Bring It on Again (2004)

An in-name-only sequel to the cheerleading musical, this first has to cope with the fact that we naturally think cheerleaders are stuck-up bitches by presenting a heroine (Anne Judson-Yager) who comes to college just as the dean (Kevin Cooney) is slashing the budgets for all other activities so the spoiled cheerleading squad can 'go to the nationals' and get a trophy which will encourage more alumni donations. Judson-Yager, a natural talent, is co-opted by the squad queen bee/drill sergeant (Bree Turner) as future head cheerleader but only if she dumps her geeky friends - geeky, that is, in fantasy teen movie terms; one's a black girl (Faune A. Chambers) who improvises routines rather than being a cog in a display and the other is a campus DJ (Bryce Johnson) with a scruffy beard. At mid-point, the heroine gets over being tempted by the lifestyle and quits, then has the idea of forming a rival squad with the disaffected and unfunded members of the ballet society and the musical production troupe (amusing stereotypes - especially Felicia Day as a ballerina who specialised in anguish), honing their skills to cheer on the university's less-noted sportsmen - croquet players, girls' softball, fencers.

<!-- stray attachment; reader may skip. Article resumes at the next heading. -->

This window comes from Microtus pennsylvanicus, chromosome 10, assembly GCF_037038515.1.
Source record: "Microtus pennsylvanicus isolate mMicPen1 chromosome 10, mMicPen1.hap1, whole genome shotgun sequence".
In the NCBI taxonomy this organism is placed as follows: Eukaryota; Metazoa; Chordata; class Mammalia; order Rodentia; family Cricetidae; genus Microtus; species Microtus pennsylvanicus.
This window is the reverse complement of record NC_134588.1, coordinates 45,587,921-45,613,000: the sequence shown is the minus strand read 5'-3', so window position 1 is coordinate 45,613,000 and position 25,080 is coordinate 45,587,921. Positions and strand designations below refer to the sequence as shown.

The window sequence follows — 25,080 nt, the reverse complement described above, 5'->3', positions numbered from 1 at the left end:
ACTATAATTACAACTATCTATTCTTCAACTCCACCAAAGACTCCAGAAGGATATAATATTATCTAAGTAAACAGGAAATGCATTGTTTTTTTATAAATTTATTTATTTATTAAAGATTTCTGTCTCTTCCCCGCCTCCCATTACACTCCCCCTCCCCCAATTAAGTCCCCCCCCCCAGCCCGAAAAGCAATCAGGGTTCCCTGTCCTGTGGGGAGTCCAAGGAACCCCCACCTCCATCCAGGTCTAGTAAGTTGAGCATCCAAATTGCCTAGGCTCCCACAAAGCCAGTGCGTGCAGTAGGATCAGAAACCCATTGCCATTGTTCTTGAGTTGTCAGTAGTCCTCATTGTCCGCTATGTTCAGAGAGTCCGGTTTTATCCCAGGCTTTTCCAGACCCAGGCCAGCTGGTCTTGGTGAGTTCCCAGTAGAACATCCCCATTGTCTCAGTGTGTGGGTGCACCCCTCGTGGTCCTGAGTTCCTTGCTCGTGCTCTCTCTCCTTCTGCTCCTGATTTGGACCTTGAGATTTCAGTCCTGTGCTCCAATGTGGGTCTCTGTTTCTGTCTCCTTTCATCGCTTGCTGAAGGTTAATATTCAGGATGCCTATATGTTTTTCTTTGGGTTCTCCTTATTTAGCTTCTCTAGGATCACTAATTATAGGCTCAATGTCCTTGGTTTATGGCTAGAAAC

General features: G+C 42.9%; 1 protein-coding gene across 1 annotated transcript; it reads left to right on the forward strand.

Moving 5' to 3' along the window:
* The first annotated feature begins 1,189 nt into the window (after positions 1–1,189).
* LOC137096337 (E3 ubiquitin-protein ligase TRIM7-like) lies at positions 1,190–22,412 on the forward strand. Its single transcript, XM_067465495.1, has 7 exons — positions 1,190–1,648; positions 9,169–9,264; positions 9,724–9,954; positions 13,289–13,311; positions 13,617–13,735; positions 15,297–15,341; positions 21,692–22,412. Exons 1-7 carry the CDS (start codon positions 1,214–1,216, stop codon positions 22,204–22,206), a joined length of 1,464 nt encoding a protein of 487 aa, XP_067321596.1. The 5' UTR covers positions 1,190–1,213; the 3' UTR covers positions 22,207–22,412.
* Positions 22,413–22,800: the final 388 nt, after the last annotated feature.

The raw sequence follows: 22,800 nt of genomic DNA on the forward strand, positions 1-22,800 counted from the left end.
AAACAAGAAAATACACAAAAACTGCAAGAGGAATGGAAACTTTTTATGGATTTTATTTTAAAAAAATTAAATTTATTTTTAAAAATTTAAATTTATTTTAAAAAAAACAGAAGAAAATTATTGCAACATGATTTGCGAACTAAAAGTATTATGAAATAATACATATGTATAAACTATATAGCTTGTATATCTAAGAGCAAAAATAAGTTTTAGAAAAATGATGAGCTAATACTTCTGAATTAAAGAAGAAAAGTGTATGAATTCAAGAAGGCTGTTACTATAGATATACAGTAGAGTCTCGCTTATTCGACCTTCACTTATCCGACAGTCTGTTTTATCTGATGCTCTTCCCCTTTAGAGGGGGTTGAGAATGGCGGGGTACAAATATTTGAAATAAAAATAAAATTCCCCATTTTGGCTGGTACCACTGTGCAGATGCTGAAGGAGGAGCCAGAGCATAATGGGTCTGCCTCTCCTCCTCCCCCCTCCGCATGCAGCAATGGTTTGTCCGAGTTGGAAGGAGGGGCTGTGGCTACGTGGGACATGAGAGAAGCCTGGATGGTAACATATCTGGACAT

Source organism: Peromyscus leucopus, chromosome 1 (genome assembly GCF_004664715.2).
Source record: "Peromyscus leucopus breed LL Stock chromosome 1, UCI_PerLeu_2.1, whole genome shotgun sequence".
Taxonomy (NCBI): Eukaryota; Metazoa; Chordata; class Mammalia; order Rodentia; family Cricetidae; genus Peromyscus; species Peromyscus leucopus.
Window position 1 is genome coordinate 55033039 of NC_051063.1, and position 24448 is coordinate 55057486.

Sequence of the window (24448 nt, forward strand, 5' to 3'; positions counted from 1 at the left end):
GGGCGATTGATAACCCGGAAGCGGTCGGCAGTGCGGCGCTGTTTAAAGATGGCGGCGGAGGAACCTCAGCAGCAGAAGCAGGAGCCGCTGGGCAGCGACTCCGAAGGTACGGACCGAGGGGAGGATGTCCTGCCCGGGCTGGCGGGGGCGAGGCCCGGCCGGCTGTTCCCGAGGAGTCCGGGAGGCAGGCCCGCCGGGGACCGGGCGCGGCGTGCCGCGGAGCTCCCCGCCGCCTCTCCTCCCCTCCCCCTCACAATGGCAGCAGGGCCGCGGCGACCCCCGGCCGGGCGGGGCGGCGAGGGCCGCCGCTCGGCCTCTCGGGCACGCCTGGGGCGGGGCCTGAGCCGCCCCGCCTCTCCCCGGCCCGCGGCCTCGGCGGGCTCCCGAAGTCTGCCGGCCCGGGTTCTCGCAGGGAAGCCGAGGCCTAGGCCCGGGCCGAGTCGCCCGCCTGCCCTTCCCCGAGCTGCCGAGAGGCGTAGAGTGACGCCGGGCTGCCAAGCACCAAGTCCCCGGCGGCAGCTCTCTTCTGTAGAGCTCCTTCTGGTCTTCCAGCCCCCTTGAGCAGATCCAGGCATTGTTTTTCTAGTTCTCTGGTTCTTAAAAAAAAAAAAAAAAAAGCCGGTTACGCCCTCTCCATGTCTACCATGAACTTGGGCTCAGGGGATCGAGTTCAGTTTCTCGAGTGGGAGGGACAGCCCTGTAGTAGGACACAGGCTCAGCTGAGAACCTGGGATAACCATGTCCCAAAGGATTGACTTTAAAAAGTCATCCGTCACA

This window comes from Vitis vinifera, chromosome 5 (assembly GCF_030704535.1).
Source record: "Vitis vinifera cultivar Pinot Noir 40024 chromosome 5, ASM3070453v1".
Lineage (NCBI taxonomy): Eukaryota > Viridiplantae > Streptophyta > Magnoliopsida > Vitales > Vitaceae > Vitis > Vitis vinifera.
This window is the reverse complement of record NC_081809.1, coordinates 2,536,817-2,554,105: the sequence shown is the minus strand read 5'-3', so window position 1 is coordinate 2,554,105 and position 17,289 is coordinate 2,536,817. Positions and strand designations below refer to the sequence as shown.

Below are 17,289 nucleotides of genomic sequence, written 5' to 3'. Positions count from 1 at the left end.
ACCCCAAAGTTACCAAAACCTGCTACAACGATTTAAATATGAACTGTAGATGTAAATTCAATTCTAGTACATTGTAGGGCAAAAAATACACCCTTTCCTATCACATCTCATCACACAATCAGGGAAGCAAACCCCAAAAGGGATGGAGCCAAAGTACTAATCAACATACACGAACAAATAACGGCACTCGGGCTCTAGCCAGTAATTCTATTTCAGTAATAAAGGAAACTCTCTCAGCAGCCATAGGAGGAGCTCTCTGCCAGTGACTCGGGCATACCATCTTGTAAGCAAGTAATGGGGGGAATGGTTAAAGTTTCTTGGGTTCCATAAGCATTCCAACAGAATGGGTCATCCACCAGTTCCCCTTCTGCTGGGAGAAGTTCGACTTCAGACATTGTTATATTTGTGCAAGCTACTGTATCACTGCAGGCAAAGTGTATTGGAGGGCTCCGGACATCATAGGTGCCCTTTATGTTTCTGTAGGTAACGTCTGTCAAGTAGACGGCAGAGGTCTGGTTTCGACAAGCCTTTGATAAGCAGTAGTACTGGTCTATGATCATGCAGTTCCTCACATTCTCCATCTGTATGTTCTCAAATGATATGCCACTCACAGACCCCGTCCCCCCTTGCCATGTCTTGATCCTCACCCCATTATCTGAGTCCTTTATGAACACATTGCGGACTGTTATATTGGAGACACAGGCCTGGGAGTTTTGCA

This is quite funny, but the finale is cut-and-paste stuff: a contest between the two squads, which the good guys win (apparently by favouring even briefer outfits and performing to the DJ's scratch stuff - in just as mechanised and choreofascist a manner as the baddies), humiliating the nasties (who could hardly have expected to triumph since the contest is settled by a popular vote with an electorate they've been mean to for years). Directed by Damian Santostefano (Severed Ties).
KIM NEWMAN

First published in this form here.


Visit Kim's Official Website at www.johnnyalucard.com

 


E-mail us

All text on this page © Kim Newman